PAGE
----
The joint venture was announced in April. Craig Kelly, a Banc One senior vice-president, said at the time: "We believe that this is a logical transformation that can take place over the next ten foears and feel that it is important for the banking industry to take the leadership and control position t o develop the system. …

The rest of this article is only available to active members of Questia

Sign up now for a free, 1-day trial and receive full access to:

  • Questia's entire collection
  • Automatic bibliography creation
  • More helpful research tools like notes, citations, and highlights
  • A full archive of books and articles related to this one
  • Ad-free environment

Already a member? Log in now.

Notes for this article

Add a new note
If you are trying to select text to create highlights or citations, remember that you must now click or tap on the first word, and then click or tap on the last word.
One moment ...
Default project is now your active project.
Project items

Items saved from this article

This article has been saved
Highlights (0)
Some of your highlights are legacy items.

Highlights saved before July 30, 2012 will not be displayed on their respective source pages.

You can easily re-create the highlights by opening the book page or article, selecting the text, and clicking “Highlight.”

Citations (0)
Some of your citations are legacy items.

Any citation created before July 30, 2012 will labeled as a “Cited page.” New citations will be saved as cited passages, pages or articles.

We also added the ability to view new citations from your projects or the book or article where you created them.

Notes (0)
Bookmarks (0)

You have no saved items from this article

Project items include:
  • Saved book/article
  • Highlights
  • Quotes/citations
  • Notes
  • Bookmarks
Notes
Cite this article

Cited article

Style
Citations are available only to our active members.
Sign up now to cite pages or passages in MLA, APA and Chicago citation styles.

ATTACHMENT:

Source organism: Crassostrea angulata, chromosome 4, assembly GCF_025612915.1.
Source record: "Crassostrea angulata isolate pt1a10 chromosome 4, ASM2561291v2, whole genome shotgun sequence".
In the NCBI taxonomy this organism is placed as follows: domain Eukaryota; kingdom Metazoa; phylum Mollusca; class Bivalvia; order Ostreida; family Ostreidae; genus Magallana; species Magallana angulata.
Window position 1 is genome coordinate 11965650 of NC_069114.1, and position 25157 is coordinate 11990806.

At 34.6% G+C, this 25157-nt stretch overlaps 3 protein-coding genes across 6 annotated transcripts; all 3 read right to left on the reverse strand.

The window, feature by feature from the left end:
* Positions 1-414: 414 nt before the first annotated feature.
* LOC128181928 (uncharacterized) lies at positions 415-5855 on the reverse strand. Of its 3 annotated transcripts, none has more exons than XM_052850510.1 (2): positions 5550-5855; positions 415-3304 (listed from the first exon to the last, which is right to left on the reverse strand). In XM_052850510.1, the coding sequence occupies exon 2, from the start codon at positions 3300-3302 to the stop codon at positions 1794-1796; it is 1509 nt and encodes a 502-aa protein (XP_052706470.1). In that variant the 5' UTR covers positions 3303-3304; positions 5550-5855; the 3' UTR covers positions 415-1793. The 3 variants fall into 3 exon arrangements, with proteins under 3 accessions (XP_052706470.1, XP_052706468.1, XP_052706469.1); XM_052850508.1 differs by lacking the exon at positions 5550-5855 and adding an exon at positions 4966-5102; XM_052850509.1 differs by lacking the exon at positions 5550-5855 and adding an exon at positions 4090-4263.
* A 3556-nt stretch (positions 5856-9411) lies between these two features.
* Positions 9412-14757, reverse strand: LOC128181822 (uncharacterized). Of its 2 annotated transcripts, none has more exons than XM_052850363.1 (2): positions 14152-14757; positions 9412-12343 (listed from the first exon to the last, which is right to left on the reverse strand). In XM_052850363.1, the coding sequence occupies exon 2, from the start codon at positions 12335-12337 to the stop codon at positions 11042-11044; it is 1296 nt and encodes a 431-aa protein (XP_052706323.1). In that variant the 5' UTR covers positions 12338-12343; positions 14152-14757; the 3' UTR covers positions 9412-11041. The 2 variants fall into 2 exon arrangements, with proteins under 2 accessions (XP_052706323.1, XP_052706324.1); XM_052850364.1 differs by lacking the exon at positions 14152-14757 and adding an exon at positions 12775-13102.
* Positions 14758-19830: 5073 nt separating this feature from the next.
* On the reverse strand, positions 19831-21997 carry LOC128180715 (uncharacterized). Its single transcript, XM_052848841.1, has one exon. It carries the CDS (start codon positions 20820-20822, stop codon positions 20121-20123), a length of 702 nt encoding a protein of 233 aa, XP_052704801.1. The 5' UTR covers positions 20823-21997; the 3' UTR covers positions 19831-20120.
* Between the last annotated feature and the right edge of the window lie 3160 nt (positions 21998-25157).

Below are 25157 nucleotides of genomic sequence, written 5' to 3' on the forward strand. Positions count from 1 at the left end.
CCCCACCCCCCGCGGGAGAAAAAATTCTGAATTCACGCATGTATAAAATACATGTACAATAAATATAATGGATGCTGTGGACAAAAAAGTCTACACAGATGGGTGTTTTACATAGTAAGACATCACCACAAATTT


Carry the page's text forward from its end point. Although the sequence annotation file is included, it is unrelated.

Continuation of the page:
(Einhorn, 1992, p. 25)

(Einhorn 25)

1

1. Lois J. Einhorn, Abraham Lincoln, the Orator: Penetrating the Lincoln Legend (Westport, CT: Greenwood Press, 1992), 25, http://www.questia.com/read/27419298.

Cited article

Are Visa and MasterCard on the Right Track?
Settings

Settings

Typeface
Text size Smaller Larger Reset View mode
Search within

Search within this article

Look up

Look up a word

  • Dictionary
  • Thesaurus
Please submit a word or phrase above.
Print this page

Print this page

Why can't I print more than one page at a time?

Help
Full screen

matching results for page

    Questia reader help

    How to highlight and cite specific passages

    1. Click or tap the first word you want to select.
    2. Click or tap the last word you want to select, and you’ll see everything in between get selected.
    3. You’ll then get a menu of options like creating a highlight or a citation from that passage of text.

    OK, got it!

    Cited passage

    Style
    Citations are available only to our active members.
    Sign up now to cite pages or passages in MLA, APA and Chicago citation styles.

    "Portraying himself as an honest, ordinary person helped Lincoln identify with his audiences." (Einhorn, 1992, p. 25).

    "Portraying himself as an honest, ordinary person helped Lincoln identify with his audiences." (Einhorn 25)

    "Portraying himself as an honest, ordinary person helped Lincoln identify with his audiences."1

    1. Lois J. Einhorn, Abraham Lincoln, the Orator: Penetrating the Lincoln Legend (Westport, CT: Greenwood Press, 1992), 25, http://www.questia.com/read/27419298.

    Cited passage

    Thanks for trying Questia!

    Please continue trying out our research tools, but please note, full functionality is available only to our active members.

    Your work will be lost once you leave this Web page.

    For full access in an ad-free environment, sign up now for a FREE, 1-day trial.

    Already a member? Log in now.